This article traces the development of German Jewish reading cultures from the Napoleonic wars to the demise of the Weimar Republic. At the beginning of the nineteenth century, Jewish reading clubs promoted works of Bildung, but by the second half of the nineteenth century, they provided access to books about Jewish religion, history, literature, and philosophy as well. Whereas the institutions of the Jewish public initially emerged outside of established religious communities as part of bourgeois sociability, the end of the nineteenth century saw public and religious institutions intermingling. Moreover, reading was increasingly represented as a cultural practice that was compatible with religious tradition in times of profound cultural and religious changes and as an example of the educated middle class's ideal of Bildung.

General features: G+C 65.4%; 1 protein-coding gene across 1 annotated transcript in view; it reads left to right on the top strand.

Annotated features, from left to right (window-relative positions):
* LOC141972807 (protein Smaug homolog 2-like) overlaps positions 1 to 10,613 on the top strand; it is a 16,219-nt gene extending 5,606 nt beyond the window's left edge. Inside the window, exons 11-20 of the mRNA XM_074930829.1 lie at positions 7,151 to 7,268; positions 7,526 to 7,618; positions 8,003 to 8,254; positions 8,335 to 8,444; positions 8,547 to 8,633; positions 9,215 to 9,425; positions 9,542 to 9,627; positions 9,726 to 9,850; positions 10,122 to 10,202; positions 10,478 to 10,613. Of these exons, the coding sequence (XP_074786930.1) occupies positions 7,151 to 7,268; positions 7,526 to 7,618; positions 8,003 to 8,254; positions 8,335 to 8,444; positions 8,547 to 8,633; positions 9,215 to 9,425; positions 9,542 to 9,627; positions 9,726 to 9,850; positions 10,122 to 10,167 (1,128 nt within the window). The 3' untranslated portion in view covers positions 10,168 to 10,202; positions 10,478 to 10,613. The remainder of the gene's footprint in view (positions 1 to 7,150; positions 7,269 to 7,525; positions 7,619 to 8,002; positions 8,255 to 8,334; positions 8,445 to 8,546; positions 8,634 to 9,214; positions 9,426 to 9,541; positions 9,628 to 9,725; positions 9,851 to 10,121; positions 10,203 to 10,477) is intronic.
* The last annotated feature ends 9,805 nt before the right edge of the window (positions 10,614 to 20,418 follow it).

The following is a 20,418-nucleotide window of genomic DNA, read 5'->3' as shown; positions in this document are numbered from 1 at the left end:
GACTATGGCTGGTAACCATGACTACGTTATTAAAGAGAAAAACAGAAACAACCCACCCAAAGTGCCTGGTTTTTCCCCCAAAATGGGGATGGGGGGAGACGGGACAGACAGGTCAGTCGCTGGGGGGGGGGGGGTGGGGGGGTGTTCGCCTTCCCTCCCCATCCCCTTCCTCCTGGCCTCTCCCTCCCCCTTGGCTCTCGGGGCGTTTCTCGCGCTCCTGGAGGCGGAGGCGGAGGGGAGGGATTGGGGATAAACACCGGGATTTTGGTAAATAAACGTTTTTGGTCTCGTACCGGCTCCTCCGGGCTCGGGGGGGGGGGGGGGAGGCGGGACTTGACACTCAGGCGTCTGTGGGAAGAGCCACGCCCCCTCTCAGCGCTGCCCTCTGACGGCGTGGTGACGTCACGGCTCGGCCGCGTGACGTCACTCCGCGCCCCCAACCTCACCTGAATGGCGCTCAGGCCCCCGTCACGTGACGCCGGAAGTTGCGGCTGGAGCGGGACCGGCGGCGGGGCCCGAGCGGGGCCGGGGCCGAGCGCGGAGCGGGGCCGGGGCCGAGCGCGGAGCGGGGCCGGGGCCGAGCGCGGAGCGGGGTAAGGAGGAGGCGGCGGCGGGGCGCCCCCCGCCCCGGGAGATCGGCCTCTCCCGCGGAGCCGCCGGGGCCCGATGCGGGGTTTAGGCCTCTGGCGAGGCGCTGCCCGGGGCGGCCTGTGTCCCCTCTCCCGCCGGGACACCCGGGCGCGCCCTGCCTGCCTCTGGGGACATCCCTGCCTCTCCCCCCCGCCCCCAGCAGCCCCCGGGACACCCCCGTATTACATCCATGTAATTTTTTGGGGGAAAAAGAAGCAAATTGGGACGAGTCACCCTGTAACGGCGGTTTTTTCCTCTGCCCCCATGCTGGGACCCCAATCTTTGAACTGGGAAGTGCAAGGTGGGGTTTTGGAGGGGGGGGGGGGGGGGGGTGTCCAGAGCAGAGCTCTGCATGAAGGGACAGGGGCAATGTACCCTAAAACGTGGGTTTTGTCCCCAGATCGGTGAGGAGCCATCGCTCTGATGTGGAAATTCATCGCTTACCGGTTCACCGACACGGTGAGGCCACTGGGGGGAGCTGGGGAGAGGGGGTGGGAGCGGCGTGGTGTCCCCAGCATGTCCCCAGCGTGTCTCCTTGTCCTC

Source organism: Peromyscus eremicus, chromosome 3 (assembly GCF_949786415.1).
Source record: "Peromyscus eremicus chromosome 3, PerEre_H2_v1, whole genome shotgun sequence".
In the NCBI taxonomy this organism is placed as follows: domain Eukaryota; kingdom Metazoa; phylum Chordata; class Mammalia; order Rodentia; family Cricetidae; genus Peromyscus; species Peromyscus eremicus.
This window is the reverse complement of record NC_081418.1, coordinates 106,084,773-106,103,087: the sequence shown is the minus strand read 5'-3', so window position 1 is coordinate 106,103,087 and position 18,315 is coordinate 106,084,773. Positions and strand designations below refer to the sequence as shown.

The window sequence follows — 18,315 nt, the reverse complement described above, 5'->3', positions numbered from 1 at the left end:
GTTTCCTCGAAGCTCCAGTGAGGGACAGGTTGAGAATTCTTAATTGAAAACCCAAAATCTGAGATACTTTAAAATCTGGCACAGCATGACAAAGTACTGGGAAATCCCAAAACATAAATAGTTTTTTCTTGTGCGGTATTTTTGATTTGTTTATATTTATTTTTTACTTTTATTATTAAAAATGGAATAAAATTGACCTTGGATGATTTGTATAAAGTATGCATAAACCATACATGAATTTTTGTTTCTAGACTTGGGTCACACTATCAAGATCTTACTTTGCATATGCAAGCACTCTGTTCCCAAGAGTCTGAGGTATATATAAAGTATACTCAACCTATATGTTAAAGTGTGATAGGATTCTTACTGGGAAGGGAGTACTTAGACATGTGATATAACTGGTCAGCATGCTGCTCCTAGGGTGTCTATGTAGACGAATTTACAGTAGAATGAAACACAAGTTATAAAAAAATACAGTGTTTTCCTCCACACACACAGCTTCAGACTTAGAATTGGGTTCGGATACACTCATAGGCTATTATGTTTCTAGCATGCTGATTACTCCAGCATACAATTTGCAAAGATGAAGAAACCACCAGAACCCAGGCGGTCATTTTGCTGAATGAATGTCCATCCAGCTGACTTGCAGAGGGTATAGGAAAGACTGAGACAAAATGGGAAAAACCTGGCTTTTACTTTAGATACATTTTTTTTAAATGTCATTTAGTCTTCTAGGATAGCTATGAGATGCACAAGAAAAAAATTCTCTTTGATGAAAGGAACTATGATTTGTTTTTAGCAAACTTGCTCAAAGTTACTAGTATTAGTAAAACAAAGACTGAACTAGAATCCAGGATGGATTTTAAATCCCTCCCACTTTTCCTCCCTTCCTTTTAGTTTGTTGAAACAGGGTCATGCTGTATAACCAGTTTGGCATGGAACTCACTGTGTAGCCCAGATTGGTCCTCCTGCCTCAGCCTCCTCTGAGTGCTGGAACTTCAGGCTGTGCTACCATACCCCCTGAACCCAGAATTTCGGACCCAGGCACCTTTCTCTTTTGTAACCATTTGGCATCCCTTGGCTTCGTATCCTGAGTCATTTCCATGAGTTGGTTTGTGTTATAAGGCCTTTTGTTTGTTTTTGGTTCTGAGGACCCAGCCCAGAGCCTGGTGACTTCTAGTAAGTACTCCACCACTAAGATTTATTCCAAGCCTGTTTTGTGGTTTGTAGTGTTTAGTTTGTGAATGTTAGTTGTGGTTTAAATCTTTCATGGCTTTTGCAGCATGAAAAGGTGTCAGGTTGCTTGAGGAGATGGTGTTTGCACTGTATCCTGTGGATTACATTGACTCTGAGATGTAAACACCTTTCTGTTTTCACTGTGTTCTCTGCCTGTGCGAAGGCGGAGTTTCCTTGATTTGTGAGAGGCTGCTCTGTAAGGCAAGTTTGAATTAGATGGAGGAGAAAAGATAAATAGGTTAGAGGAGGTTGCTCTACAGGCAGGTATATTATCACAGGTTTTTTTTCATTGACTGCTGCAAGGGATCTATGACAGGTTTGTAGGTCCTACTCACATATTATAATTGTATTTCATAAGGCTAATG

© 2010 by Walter de Gruyter Berlin/Boston